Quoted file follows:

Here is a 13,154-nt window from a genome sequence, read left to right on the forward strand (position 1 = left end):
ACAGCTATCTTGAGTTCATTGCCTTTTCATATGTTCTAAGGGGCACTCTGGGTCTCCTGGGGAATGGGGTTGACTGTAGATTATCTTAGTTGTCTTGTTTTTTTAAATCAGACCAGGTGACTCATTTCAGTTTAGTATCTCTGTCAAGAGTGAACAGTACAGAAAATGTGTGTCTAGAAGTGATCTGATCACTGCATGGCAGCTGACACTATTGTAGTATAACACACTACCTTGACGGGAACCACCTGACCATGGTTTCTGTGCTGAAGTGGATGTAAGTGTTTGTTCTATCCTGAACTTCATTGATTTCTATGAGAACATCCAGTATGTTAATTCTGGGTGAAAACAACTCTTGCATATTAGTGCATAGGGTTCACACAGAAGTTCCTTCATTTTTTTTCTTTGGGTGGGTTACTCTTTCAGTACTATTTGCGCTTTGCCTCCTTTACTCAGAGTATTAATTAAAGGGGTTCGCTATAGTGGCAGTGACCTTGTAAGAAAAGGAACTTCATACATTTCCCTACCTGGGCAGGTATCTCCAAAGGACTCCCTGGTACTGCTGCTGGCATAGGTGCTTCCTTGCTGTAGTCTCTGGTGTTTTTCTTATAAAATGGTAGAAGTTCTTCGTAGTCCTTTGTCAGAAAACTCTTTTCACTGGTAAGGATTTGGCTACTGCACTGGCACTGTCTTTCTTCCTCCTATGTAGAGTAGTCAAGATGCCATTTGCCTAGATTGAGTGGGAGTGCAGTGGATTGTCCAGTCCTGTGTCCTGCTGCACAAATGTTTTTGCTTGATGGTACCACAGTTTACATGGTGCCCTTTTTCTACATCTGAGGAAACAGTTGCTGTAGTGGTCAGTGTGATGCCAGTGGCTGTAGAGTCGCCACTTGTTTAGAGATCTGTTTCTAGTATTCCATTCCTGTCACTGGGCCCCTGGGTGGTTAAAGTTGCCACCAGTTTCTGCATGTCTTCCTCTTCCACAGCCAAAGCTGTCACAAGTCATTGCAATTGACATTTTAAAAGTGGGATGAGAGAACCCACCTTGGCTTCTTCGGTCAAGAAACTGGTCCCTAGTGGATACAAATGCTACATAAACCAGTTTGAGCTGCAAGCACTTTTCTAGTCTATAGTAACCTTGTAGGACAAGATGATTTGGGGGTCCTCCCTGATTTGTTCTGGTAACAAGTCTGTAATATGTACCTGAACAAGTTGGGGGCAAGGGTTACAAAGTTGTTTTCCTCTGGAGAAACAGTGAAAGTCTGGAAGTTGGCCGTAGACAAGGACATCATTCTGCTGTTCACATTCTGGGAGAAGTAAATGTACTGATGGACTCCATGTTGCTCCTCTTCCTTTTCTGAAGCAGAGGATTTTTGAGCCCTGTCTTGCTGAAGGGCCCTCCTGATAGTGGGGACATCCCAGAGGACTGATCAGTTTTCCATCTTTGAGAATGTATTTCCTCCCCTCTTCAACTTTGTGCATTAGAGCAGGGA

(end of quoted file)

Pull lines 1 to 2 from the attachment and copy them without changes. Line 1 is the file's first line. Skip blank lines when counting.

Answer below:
Here is a 13,154-nt window from a genome sequence, read left to right on the forward strand (position 1 = left end):
ACAGCTATCTTGAGTTCATTGCCTTTTCATATGTTCTAAGGGGCACTCTGGGTCTCCTGGGGAATGGGGTTGACTGTAGATTATCTTAGTTGTCTTGTTTTTTTAAATCAGACCAGGTGACTCATTTCAGTTTAGTATCTCTGTCAAGAGTGAACAGTACAGAAAATGTGTGTCTAGAAGTGATCTGATCACTGCATGGCAGCTGACACTATTGTAGTATAACACACTACCTTGACGGGAACCACCTGACCATGGTTTCTGTGCTGAAGTGGATGTAAGTGTTTGTTCTATCCTGAACTTCATTGATTTCTATGAGAACATCCAGTATGTTAATTCTGGGTGAAAACAACTCTTGCATATTAGTGCATAGGGTTCACACAGAAGTTCCTTCATTTTTTTTCTTTGGGTGGGTTACTCTTTCAGTACTATTTGCGCTTTGCCTCCTTTACTCAGAGTATTAATTAAAGGGGTTCGCTATAGTGGCAGTGACCTTGTAAGAAAAGGAACTTCATACATTTCCCTACCTGGGCAGGTATCTCCAAAGGACTCCCTGGTACTGCTGCTGGCATAGGTGCTTCCTTGCTGTAGTCTCTGGTGTTTTTCTTATAAAATGGTAGAAGTTCTTCGTAGTCCTTTGTCAGAAAACTCTTTTCACTGGTAAGGATTTGGCTACTGCACTGGCACTGTCTTTCTTCCTCCTATGTAGAGTAGTCAAGATGCCATTTGCCTAGATTGAGTGGGAGTGCAGTGGATTGTCCAGTCCTGTGTCCTGCTGCACAAATGTTTTTGCTTGATGGTACCACAGTTTACATGGTGCCCTTTTTCTACATCTGAGGAAACAGTTGCTGTAGTGGTCAGTGTGATGCCAGTGGCTGTAGAGTCGCCACTTGTTTAGAGATCTGTTTCTAGTATTCCATTCCTGTCACTGGGCCCCTGGGTGGTTAAAGTTGCCACCAGTTTCTGCATGTCTTCCTCTTCCACAGCCAAAGCTGTCACAAGTCATTGCAATTGACATTTTAAAAGTGGGATGAGAGAACCCACCTTGGCTTCTTCGGTCAAGAAACTGGTCCCTAGTGGATACAAATGCTACATAAACCAGTTTGAGCTGCAAGCACTTTTCTAGTCTATAGTAACCTTGTAGGACAAGATGATTTGGGGGTCCTCCCTGATTTGTTCTGGTAACAAGTCTGTAATATGTACCTGAACAAGTTGGGGGCAAGGGTTACAAAGTTGTTTTCCTCTGGAGAAACAGTGAAAGTCTGGAAGTTGGCCGTAGACAAGGACATCATTCTGCTGTTCACATTCTGGGAGAAGTAAATGTACTGATGGACTCCATGTTGCTCCTCTTCCTTTTCTGAAGCAGAGGATTTTTGAGCCCTGTCTTGCTGAAGGGCCCTCCTGATAGTGGGGACATCCCAGAGGACTGATCAGTTTTCCATCTTTGAGAATGTATTTCCTCCCCTCTTCAACTTTGTGCATTAGAGCAGGGA